15. Presenting results

This page is an edited version of the section on presentation of results in Festing and Altman,  2002. Guidelines for the design and statistical analysis of experiments using laboratory animals. ILAR Journal 43:233-243.

Summary statistics such as means, proportions and standard deviations
Graphical presentation of data
Specification of the animals, their husbandry and health status

Three C57BL/6 mice heterozygous for the viable yellow gene (Avy). These mice are all genetically identical. The variation in coat colour is not inherited, and is due to non-genetic effects.


Summary statistics such as means, proportions and standard deviations
  • Where individual means are quoted excess decimal places, often produced by the computer, should be eliminated. Usually means can be quoted to three significant digits. Percentages can often be given with a single decimal place or even rounded to whole numbers.
  • The standard deviation should be given to describe the variation among individuals which contribute to the mean. Avoid using the sign. It is better to use a designation such as 9.6 (SD 2.1) because it avoids any confusion between standard deviation and standard error.
  • A confidence interval is used to show the precision of the mean. (e.g. Mean 9.6, 95% CI =7.2-12.0). Alternatively a standard error (e.g. Mean 9.6 (SE 1.2)) can be used.
  • Actual observed p-values should be quoted wherever possible, rather than using < > signs, though if the p-values are very low a < sign can be used.
  •  Where two means are being compared, the difference between them should be quoted together with a confidence interval.
  • Lack of statistical significance does not mean that an effect does not exist. Non-significance may be due to the experiment being too small or the experimental material being too variable.
  • When non-parametric analyses have been done, it is more sensible to quote medians and centiles, such as the inter-quartile range .
  • Where proportions or percentages are given, a standard error or confidence interval and n should also be given. When proportions are compared the confidence interval for the difference (or ratio) should be supplied.
  • Tabulated means should be shown in columns rather than rows as this arrangement makes it easier to compare values.
  • If the means have been compared using a t-test or ANOVA and the standard deviations have been found not to differ materially between groups, use of a pooled standard deviation may be more appropriate than showing the standard deviations separately for each mean.
    The number of observations should always be indicated in graphs and tables.
Graphical presentation of data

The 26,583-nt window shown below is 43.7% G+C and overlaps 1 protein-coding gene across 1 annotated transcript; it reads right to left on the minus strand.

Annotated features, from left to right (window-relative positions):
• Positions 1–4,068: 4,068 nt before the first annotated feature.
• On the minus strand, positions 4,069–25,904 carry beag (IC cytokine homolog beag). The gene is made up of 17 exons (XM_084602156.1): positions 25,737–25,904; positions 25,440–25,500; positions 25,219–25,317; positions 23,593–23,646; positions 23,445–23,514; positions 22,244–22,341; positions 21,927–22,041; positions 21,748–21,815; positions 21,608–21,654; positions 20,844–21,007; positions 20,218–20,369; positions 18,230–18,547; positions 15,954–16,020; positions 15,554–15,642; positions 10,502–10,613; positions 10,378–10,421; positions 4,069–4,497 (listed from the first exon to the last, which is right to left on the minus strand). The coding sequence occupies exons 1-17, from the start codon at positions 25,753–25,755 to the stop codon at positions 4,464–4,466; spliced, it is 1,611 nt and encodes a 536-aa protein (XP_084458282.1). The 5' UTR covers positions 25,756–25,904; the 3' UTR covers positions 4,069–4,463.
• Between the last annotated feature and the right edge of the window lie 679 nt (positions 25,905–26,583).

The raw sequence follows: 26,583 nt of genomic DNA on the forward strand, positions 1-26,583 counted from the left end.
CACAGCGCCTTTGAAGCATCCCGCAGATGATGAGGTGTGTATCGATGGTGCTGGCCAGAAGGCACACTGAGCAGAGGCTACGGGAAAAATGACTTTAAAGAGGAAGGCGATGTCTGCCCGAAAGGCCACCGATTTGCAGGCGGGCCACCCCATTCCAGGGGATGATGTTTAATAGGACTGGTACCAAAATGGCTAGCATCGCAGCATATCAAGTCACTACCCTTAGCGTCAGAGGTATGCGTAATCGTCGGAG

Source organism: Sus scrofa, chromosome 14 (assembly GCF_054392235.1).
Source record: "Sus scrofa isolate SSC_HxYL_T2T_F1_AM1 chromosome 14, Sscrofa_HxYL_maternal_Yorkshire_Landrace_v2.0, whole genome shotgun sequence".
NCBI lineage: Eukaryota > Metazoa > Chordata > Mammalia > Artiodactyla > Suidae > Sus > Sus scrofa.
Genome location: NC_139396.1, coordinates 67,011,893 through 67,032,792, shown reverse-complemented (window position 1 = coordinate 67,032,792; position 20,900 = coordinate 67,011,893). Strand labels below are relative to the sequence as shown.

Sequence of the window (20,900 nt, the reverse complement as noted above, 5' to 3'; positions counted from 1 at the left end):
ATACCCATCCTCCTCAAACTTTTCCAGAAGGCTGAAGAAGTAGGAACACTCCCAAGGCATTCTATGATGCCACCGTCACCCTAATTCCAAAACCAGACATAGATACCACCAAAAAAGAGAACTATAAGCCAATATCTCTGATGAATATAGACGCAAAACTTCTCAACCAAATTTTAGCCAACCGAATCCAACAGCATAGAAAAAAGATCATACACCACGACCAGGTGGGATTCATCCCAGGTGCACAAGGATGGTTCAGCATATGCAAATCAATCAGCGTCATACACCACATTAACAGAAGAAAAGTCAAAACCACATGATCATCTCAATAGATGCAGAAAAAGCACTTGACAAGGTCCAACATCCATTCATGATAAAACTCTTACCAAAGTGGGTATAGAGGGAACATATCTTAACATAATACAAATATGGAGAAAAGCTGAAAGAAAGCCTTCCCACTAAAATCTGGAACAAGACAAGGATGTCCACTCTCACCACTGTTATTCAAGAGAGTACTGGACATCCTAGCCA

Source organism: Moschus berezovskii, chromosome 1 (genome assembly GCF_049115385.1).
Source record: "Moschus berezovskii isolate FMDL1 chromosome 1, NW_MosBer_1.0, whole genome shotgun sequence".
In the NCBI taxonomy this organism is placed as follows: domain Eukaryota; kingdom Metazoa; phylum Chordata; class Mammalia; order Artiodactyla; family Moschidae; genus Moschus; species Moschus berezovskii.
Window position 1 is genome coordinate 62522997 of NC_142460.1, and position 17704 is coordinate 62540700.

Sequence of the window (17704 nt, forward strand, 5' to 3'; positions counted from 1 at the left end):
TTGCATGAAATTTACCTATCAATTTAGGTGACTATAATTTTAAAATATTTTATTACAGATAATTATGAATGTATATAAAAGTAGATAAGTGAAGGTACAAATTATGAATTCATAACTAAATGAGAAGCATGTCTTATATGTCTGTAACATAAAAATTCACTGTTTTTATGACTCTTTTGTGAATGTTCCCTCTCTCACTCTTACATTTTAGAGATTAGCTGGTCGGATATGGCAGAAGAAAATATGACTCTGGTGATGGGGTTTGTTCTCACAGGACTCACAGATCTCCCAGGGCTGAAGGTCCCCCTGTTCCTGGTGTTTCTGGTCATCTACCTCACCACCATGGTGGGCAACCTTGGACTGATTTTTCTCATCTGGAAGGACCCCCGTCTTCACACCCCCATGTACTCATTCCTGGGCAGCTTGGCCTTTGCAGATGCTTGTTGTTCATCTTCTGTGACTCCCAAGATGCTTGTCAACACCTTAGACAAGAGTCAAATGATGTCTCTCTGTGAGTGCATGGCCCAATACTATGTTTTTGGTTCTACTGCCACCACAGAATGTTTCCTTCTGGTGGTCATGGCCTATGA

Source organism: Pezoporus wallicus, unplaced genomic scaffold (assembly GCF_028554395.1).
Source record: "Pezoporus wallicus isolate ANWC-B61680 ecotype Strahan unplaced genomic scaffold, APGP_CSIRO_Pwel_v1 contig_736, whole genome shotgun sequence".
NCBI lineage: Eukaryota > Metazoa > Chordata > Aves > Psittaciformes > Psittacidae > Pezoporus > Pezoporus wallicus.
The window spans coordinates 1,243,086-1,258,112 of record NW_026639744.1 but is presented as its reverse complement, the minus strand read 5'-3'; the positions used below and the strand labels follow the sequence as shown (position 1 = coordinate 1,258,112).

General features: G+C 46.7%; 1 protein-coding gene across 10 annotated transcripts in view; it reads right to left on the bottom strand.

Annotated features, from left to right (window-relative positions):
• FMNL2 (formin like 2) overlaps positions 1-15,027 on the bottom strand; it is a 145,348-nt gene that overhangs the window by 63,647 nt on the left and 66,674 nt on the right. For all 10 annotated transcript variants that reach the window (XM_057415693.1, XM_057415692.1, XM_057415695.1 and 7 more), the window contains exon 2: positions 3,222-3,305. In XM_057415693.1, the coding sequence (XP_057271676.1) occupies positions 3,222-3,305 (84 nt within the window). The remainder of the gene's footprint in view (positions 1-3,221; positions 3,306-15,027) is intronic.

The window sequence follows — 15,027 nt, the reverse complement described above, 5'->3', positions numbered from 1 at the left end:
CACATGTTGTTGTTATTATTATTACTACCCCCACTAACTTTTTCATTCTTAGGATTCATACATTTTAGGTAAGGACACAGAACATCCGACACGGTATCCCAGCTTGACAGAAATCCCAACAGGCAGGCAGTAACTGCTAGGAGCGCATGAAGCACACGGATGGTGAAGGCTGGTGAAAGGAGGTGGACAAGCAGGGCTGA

• Graphs should be used to illustrate points which would be difficult to explain in writing. Presentation of a small number of means can often be done more clearly and using less space using a table rather than a bar diagram. This also means that the reader needing numerical values does not have to read them off a graph.
  • Graphs showing individual points rather than bar charts or graphs with error bars are strongly encouraged as these give a much clearer impression of the nature of the data.
  • Where means have been compared statistically it may be better to indicate significant differences on the diagram, rather than putting in error bars. Where error bars are shown on graphs or bar diagrams, there should be a clear indication of whether these are standard deviations, standard errors or confidence intervals (preferred), and the number of observations (for each point) should be clearly indicated in the text or figure caption.
  • With more  complex graphs it may be better not to use error bars, but to summarise the data in an accompanying table.
  • Regression lines should never be shown without the data points, and preferably should be shown with a confidence interval and/or prediction interval.

Specification of the animals.
This section is based largely on the paper: Festing, M. F. W. and van Zutphen, L. F. M. 1997. Guidelines for reviewing manuscripts on studies involving live animals. Synopsis of the workshop. In van Zutphen, L. F. M., ed., Animal Alternatives, Welfare and Ethics, pp. 405-410. Elsevier Science B.V., Amsterdam, Lausanne, New York.

The following should be recorded:

  • Source, species (with Latin name if not a common laboratory species),  conservation status if wild, age and/or body weight, sex.
  • Transportation: Length of acclimatisation period
  • Genotype: The breed, strain or stock name. Inbred strains, mutants, transgenes and clones should be described using internationally accepted nomenclature where this is available. Brief rules are given in the companion web site. Official rules are maintained by the Jackson Laboratory Any genetic quality assurance verifying the genotype should be mentioned.
  • Microbiological status: Whether conventional, specified pathogen free (SPF), germfree/gnotobiotic. Where possible reference should be made to some agreed standards for microbiological characterisation such as the FELASA standards
  • Environment: Type of housing including whether conventional, barrier, isolator, individually ventilated cages. Room temperature (with diurnal variation), humidity, ventilation, light/dark periods, light intensity. Cage type, model, material, type of floor (solid/mesh), type of bedding, frequency of cage cleaning, number of animals per cage, cage enrichments.
  • Diet: Type, composition, manufacturer, feeding regimen (ad-libitum, restricted, pair fed), method of sterilisation.
  • Water: ad-libitum, bottles or automatic, quality, sterilisation.